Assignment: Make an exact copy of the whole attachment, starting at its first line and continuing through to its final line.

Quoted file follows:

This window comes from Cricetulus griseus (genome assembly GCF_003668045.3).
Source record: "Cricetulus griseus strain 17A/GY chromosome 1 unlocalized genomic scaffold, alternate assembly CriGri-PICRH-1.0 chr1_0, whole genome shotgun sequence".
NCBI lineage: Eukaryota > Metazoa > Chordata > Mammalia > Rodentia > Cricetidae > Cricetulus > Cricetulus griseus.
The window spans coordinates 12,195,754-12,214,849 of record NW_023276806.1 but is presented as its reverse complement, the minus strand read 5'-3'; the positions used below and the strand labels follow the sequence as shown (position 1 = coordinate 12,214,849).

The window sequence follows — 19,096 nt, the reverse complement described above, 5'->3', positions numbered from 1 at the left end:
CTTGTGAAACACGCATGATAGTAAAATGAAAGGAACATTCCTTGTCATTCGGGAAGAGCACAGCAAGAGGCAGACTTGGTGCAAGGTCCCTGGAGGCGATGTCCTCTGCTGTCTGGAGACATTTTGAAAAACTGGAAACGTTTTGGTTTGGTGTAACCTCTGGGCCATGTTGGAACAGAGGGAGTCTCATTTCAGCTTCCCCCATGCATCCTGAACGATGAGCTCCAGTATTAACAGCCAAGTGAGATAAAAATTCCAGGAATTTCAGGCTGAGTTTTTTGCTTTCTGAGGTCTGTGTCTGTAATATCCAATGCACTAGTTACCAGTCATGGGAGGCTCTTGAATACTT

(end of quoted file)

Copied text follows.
This window comes from Cricetulus griseus (genome assembly GCF_003668045.3).
Source record: "Cricetulus griseus strain 17A/GY chromosome 1 unlocalized genomic scaffold, alternate assembly CriGri-PICRH-1.0 chr1_0, whole genome shotgun sequence".
NCBI lineage: Eukaryota > Metazoa > Chordata > Mammalia > Rodentia > Cricetidae > Cricetulus > Cricetulus griseus.
The window spans coordinates 12,195,754-12,214,849 of record NW_023276806.1 but is presented as its reverse complement, the minus strand read 5'-3'; the positions used below and the strand labels follow the sequence as shown (position 1 = coordinate 12,214,849).

The window sequence follows — 19,096 nt, the reverse complement described above, 5'->3', positions numbered from 1 at the left end:
CTTGTGAAACACGCATGATAGTAAAATGAAAGGAACATTCCTTGTCATTCGGGAAGAGCACAGCAAGAGGCAGACTTGGTGCAAGGTCCCTGGAGGCGATGTCCTCTGCTGTCTGGAGACATTTTGAAAAACTGGAAACGTTTTGGTTTGGTGTAACCTCTGGGCCATGTTGGAACAGAGGGAGTCTCATTTCAGCTTCCCCCATGCATCCTGAACGATGAGCTCCAGTATTAACAGCCAAGTGAGATAAAAATTCCAGGAATTTCAGGCTGAGTTTTTTGCTTTCTGAGGTCTGTGTCTGTAATATCCAATGCACTAGTTACCAGTCATGGGAGGCTCTTGAATACTT